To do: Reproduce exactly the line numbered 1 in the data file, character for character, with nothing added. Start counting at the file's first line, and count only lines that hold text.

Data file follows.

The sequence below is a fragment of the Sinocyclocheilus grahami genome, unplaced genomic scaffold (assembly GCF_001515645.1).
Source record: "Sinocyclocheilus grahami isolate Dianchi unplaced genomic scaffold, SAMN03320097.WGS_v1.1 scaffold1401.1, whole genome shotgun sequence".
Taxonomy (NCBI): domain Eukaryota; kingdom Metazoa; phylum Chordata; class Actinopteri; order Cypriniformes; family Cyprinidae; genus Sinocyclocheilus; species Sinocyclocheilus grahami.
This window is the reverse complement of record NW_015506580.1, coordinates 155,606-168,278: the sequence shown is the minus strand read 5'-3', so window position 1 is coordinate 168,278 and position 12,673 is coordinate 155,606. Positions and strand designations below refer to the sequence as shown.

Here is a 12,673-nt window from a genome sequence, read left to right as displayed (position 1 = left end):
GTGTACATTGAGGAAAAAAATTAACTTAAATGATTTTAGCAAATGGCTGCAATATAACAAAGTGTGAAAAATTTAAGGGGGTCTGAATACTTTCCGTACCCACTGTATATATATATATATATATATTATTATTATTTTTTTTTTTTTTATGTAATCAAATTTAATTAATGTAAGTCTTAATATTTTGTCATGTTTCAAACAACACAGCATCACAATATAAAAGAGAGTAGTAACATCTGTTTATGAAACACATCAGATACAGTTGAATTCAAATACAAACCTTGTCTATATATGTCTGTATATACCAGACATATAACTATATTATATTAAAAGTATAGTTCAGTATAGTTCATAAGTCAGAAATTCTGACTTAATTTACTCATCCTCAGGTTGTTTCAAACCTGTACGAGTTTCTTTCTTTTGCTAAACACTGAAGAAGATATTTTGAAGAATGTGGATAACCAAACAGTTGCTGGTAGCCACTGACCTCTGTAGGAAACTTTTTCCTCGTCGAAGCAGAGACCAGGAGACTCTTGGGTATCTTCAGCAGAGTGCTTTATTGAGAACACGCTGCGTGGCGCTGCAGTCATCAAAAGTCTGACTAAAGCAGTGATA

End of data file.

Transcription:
The sequence below is a fragment of the Sinocyclocheilus grahami genome, unplaced genomic scaffold (assembly GCF_001515645.1).